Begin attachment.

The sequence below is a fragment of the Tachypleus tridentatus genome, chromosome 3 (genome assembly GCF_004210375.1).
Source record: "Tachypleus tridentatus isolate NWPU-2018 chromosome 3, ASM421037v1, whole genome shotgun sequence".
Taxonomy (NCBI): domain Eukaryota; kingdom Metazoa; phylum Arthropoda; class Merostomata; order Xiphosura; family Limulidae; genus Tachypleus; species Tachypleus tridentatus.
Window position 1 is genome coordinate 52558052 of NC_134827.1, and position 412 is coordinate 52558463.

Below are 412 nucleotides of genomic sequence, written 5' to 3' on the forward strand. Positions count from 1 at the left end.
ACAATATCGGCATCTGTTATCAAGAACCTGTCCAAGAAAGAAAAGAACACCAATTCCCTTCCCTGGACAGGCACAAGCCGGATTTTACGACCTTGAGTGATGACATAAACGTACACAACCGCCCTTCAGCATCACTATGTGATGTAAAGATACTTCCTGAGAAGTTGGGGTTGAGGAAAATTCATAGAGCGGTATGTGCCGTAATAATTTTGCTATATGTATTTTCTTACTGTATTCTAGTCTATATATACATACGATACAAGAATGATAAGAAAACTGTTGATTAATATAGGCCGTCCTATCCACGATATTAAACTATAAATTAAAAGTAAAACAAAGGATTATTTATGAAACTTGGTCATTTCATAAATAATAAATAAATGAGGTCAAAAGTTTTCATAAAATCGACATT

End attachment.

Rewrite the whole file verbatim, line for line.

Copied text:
The sequence below is a fragment of the Tachypleus tridentatus genome, chromosome 3 (genome assembly GCF_004210375.1).
Source record: "Tachypleus tridentatus isolate NWPU-2018 chromosome 3, ASM421037v1, whole genome shotgun sequence".
Taxonomy (NCBI): domain Eukaryota; kingdom Metazoa; phylum Arthropoda; class Merostomata; order Xiphosura; family Limulidae; genus Tachypleus; species Tachypleus tridentatus.
Window position 1 is genome coordinate 52558052 of NC_134827.1, and position 412 is coordinate 52558463.

Below are 412 nucleotides of genomic sequence, written 5' to 3' on the forward strand. Positions count from 1 at the left end.
ACAATATCGGCATCTGTTATCAAGAACCTGTCCAAGAAAGAAAAGAACACCAATTCCCTTCCCTGGACAGGCACAAGCCGGATTTTACGACCTTGAGTGATGACATAAACGTACACAACCGCCCTTCAGCATCACTATGTGATGTAAAGATACTTCCTGAGAAGTTGGGGTTGAGGAAAATTCATAGAGCGGTATGTGCCGTAATAATTTTGCTATATGTATTTTCTTACTGTATTCTAGTCTATATATACATACGATACAAGAATGATAAGAAAACTGTTGATTAATATAGGCCGTCCTATCCACGATATTAAACTATAAATTAAAAGTAAAACAAAGGATTATTTATGAAACTTGGTCATTTCATAAATAATAAATAAATGAGGTCAAAAGTTTTCATAAAATCGACATT